Betsy DeVos & Title IX: Time to Revisit Obama’s ‘Dear Colleague’ Letters

A well-intended effort to rein in sexual assault on campus turned into a tipping of the scales in favor of accusers.

Sexual assault is a horrific crime. It must be taken seriously. But mislabeling someone as a rapist is also unjust. If we don’t reserve the term for when it’s truly warranted, it loses meaning and people become cynical. “Honest scales and balances belong to the LORD.” A fair process is in everyone’s interest.

 

Sexual assault was a problem we once minimized. But has the pendulum now swung in the other direction?

A few weeks ago Education Secretary Betsy DeVos signaled that she would revisit the Obama-era policy on how colleges should handle sexual assault allegations. DeVos said, “We can’t go back to the days when allegations were swept under the rug.” She also noted that “a system without due process ultimately serves no one.” Sexual assault was a problem we once minimized. But has the pendulum now swung in the other direction?

Background

The Obama era policy came from a pair of “Dear Colleague” letters. The first was written in 2011. The second came in 2014. While the principle that schools should look into complaints wasn’t new, the procedures Obama’s officials called for were both new and controversial.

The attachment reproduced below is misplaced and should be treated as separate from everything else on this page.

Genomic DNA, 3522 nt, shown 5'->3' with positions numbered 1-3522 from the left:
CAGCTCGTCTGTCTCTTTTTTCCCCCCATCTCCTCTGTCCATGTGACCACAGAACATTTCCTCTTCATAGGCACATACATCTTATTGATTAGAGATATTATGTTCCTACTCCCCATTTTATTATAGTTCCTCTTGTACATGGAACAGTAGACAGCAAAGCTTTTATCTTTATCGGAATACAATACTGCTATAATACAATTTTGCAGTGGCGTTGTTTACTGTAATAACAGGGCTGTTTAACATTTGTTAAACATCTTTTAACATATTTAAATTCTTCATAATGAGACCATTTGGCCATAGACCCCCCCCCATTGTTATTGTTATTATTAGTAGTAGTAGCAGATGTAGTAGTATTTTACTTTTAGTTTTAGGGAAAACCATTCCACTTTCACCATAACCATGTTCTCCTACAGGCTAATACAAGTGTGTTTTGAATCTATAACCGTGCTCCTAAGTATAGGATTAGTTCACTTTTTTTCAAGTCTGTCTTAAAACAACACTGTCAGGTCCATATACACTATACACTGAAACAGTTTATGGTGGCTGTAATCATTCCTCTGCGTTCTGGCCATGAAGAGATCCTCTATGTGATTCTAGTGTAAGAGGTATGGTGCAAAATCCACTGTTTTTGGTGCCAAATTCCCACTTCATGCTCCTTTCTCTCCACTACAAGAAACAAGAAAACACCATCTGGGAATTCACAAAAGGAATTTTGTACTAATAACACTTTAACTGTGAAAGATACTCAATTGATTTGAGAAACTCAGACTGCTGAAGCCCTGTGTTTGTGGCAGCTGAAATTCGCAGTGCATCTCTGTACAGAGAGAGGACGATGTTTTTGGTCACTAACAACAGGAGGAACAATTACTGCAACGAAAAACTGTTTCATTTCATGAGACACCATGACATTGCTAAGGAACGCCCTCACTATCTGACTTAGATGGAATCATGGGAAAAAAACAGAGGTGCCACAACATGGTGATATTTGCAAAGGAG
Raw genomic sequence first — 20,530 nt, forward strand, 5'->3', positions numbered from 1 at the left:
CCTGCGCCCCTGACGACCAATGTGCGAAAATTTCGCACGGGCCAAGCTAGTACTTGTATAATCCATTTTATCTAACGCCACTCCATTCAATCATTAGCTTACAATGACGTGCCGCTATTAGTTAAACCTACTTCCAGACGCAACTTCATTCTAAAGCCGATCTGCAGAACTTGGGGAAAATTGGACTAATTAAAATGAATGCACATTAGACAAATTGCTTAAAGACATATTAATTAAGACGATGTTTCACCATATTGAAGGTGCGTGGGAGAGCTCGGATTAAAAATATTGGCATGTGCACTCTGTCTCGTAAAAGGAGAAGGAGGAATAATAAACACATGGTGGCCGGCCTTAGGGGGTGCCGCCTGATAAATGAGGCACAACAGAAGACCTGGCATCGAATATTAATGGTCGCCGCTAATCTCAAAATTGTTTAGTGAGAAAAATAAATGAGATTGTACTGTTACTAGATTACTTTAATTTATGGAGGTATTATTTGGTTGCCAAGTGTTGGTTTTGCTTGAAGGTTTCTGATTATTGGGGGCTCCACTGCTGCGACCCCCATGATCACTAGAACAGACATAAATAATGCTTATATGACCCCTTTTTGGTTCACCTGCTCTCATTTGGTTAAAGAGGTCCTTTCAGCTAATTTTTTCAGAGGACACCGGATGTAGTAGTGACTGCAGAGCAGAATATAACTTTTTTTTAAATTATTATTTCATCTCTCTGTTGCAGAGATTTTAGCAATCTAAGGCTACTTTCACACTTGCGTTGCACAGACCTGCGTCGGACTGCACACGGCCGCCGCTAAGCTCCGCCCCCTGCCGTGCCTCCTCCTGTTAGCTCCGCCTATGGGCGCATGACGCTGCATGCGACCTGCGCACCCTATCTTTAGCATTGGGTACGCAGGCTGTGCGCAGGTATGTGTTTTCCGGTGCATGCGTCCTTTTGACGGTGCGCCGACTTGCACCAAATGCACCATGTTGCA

Colleges were asked to investigate claims quickly — typically within 60 days, from start to finish—to discourage cross-examination of the accuser, and to use a “preponderance of the evidence” threshold to determine guilt. That means if you think there’s a 50.1 percent chance that someone is guilty, you declare them guilty. The burden of proof in our criminal courts is higher — “beyond a reasonable doubt.” Also, schools were discouraged from having hearings like the ones you’ve seen if you ever did jury duty. Instead, one person — the university’s Title IX officer — would serve as detective, prosecutor, and judge.

The Importance of Due Process

When Harvard University received the “Dear Colleague” letters, they launched a new campus-wide policy. Twenty-eight members of the Harvard Law School faculty published their strong objections to this new policy. The faculty wrote, “Harvard has adopted procedures for deciding cases of alleged sexual misconduct which lack the most basic elements of fairness and due process, and are overwhelmingly stacked against the accused.” They were concerned that those accused didn’t have a good way to learn in advance about the evidence to be used against them, to cross-examine witnesses, or to get a lawyer.

Of course, Harvard wasn’t alone. Schools all over the country put similar policies in place. A well-intended effort to rein in sexual assault on campus turned into a tipping of the scales in favor of accusers. Schools wanted to show they were serious, and they feared the loss of federal funds, so they implemented policies that minimized the rights of the accused, and that churned out guilty verdicts.

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